Being a writer without a community is like being writer who doesn’t read. Since it’s different for every writer, I’m going to discuss how beneficial being in a writing community has been for me as a student and novice writer.
I was not introduced to a writing community until I joined First Friday Wordsmiths in college, and I was actually strong-armed into joining by a friend of mine. At first, I was intimidated. I was afraid to share my work because I had received bad feedback in the past—not bad as in critical, but feedback that didn’t help me as a writer. I think a lot of novice writers feel this way. They feel that their work isn’t good enough or the feedback they get is going to be harshly negative and hurtful, but this is a myth.
One of the most important things about being a writer is your audience. Being part of a writing community is like being part of the sharpest most critical audience you’ll ever have. (I mean this in a positive way.) My friends, acquaintances, colleagues, fellow students, and everyone who is part of my writing community have helped me to improve my writing. It may be that they just let me read it out loud to them, or that they give me critical feedback that teaches me new things about my craft. No matter what they do, it still helps me move forward.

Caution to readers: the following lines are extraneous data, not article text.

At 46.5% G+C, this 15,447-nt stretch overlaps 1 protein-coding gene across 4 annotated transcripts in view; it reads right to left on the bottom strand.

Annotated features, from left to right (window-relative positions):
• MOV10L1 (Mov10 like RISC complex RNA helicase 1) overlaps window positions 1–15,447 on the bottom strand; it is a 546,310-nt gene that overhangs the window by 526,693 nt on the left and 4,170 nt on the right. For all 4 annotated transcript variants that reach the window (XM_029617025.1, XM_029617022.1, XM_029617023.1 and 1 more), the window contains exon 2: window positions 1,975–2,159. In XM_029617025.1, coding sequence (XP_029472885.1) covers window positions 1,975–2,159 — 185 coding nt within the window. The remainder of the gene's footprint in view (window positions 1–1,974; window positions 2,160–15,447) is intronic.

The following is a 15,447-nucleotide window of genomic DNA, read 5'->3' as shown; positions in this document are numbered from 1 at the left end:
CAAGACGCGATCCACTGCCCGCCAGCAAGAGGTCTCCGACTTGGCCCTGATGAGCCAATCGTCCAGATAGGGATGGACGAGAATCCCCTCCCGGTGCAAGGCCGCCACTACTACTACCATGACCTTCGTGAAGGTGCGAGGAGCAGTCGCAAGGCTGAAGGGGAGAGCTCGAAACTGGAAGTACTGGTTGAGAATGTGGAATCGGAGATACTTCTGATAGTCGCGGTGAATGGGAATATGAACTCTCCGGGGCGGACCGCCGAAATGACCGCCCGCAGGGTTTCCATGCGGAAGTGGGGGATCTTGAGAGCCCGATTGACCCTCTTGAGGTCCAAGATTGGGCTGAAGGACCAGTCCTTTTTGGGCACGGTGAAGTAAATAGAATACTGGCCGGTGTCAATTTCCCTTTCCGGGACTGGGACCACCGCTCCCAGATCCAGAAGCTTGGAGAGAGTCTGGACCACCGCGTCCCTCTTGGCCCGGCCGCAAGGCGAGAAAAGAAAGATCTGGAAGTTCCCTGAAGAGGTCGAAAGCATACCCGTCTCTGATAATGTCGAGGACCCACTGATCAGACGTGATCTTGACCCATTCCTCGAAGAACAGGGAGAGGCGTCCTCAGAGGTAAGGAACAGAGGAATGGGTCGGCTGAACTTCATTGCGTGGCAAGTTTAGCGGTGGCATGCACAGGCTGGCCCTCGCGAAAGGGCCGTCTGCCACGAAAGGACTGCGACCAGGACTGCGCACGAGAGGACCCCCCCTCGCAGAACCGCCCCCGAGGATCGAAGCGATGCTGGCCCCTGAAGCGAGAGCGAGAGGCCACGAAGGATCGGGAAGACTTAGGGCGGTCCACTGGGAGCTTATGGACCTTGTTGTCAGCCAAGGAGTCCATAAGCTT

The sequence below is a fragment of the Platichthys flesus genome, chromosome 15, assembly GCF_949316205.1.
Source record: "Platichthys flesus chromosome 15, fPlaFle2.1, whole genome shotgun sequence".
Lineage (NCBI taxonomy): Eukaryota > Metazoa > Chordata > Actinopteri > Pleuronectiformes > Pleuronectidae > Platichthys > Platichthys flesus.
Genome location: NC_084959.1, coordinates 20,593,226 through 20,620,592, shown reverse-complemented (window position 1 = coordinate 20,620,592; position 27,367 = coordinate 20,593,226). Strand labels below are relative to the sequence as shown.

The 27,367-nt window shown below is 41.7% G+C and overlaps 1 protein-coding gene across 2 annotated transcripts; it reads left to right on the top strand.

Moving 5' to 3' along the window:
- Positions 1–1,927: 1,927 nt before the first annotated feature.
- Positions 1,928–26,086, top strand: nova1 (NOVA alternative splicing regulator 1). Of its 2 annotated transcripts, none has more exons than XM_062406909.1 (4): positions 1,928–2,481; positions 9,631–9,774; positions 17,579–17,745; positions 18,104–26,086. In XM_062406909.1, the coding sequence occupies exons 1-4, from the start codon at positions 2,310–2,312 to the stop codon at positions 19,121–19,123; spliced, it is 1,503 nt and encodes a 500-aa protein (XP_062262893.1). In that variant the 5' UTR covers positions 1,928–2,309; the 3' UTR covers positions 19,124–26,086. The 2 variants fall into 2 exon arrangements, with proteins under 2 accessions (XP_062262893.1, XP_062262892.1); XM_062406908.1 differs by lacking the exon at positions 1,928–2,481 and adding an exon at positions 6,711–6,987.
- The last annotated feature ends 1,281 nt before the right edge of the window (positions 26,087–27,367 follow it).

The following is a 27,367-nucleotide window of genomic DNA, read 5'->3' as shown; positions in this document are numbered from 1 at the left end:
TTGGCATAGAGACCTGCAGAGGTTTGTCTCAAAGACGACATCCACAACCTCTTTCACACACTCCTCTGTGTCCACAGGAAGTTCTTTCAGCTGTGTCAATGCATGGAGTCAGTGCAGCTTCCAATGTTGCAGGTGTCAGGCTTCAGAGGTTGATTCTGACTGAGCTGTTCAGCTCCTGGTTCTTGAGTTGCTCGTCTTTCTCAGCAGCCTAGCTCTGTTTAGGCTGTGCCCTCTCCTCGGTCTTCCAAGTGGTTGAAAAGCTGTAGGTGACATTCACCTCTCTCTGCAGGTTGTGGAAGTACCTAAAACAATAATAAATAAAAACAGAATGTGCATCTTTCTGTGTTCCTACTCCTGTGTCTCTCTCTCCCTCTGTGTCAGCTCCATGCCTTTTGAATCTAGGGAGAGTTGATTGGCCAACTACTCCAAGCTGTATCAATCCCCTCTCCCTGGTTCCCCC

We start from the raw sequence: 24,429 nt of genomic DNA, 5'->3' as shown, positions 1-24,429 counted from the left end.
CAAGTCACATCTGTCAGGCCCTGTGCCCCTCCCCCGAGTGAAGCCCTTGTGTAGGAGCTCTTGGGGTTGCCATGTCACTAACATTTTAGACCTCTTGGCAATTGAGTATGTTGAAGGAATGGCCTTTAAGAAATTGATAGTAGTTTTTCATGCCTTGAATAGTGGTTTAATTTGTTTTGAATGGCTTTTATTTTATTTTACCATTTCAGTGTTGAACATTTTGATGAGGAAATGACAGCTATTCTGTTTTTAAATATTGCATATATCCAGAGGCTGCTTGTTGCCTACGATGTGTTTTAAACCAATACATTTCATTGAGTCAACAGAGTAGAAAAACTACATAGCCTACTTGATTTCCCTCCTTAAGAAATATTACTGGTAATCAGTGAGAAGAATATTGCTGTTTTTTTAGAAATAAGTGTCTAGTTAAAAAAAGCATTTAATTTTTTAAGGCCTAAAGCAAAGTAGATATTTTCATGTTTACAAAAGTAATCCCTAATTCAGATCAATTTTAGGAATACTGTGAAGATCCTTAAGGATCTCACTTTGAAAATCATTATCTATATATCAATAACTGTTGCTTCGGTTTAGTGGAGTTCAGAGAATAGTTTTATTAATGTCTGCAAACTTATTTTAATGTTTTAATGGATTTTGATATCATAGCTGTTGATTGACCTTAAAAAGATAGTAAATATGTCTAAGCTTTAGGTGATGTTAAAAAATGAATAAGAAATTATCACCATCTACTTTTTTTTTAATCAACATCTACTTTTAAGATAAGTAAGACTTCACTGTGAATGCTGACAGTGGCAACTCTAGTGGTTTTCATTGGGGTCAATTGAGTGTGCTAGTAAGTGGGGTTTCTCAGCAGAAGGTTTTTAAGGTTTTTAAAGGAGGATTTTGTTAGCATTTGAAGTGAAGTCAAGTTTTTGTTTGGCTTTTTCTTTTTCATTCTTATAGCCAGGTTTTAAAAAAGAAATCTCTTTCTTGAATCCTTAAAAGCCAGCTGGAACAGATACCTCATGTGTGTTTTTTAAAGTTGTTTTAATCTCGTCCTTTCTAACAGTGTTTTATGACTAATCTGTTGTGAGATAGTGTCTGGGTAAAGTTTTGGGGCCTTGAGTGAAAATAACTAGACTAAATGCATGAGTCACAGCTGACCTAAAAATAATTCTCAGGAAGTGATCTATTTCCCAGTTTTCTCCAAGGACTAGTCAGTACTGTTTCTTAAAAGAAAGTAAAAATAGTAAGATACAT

The best example of this is a writers’ retreat that I went on two years ago. I was surrounded by writers I was comfortable with and, as a part of an exercise, I started to write about my grandfather. I thought when I wrote it that it would just be something I wrote for an exercise and never touch again, but when the people in my small writing community read it, they saw potential in it. Eventually it went on to be published in Blotterature literary magazine.
I encourage anyone who wants to move forward and improve their writing skills to join a writing community. There are many different writing communities, and you need to choose which one is right for you. The benefits far outweigh the fear of failure.